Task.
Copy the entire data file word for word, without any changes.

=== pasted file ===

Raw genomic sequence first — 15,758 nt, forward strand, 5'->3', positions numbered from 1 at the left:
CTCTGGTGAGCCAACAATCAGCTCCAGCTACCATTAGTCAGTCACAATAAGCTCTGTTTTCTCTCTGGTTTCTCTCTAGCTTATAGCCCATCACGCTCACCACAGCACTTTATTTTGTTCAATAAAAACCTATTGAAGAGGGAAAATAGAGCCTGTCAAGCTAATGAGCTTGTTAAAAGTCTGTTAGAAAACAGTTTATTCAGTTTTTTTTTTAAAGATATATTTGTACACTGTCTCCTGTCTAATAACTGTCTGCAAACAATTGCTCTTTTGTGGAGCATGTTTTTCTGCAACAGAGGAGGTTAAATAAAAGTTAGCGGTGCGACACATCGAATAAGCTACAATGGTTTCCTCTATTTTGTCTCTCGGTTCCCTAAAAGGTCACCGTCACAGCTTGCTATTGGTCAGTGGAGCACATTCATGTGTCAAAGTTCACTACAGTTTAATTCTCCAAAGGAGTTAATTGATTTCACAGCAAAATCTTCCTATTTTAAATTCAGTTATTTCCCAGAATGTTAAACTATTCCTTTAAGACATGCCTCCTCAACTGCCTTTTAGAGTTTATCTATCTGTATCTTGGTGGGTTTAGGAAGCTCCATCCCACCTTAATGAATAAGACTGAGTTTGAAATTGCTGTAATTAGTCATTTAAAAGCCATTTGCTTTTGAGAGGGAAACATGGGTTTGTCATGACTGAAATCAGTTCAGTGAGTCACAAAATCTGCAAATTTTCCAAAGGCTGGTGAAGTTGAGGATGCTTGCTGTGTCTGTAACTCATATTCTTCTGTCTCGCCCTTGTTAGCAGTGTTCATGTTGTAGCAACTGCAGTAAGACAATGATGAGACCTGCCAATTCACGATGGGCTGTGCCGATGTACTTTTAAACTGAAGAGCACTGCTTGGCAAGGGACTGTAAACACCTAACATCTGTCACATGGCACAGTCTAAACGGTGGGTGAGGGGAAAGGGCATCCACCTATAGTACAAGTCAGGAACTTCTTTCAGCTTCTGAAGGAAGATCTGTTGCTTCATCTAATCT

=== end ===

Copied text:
Raw genomic sequence first — 15,758 nt, forward strand, 5'->3', positions numbered from 1 at the left:
CTCTGGTGAGCCAACAATCAGCTCCAGCTACCATTAGTCAGTCACAATAAGCTCTGTTTTCTCTCTGGTTTCTCTCTAGCTTATAGCCCATCACGCTCACCACAGCACTTTATTTTGTTCAATAAAAACCTATTGAAGAGGGAAAATAGAGCCTGTCAAGCTAATGAGCTTGTTAAAAGTCTGTTAGAAAACAGTTTATTCAGTTTTTTTTTTAAAGATATATTTGTACACTGTCTCCTGTCTAATAACTGTCTGCAAACAATTGCTCTTTTGTGGAGCATGTTTTTCTGCAACAGAGGAGGTTAAATAAAAGTTAGCGGTGCGACACATCGAATAAGCTACAATGGTTTCCTCTATTTTGTCTCTCGGTTCCCTAAAAGGTCACCGTCACAGCTTGCTATTGGTCAGTGGAGCACATTCATGTGTCAAAGTTCACTACAGTTTAATTCTCCAAAGGAGTTAATTGATTTCACAGCAAAATCTTCCTATTTTAAATTCAGTTATTTCCCAGAATGTTAAACTATTCCTTTAAGACATGCCTCCTCAACTGCCTTTTAGAGTTTATCTATCTGTATCTTGGTGGGTTTAGGAAGCTCCATCCCACCTTAATGAATAAGACTGAGTTTGAAATTGCTGTAATTAGTCATTTAAAAGCCATTTGCTTTTGAGAGGGAAACATGGGTTTGTCATGACTGAAATCAGTTCAGTGAGTCACAAAATCTGCAAATTTTCCAAAGGCTGGTGAAGTTGAGGATGCTTGCTGTGTCTGTAACTCATATTCTTCTGTCTCGCCCTTGTTAGCAGTGTTCATGTTGTAGCAACTGCAGTAAGACAATGATGAGACCTGCCAATTCACGATGGGCTGTGCCGATGTACTTTTAAACTGAAGAGCACTGCTTGGCAAGGGACTGTAAACACCTAACATCTGTCACATGGCACAGTCTAAACGGTGGGTGAGGGGAAAGGGCATCCACCTATAGTACAAGTCAGGAACTTCTTTCAGCTTCTGAAGGAAGATCTGTTGCTTCATCTAATCT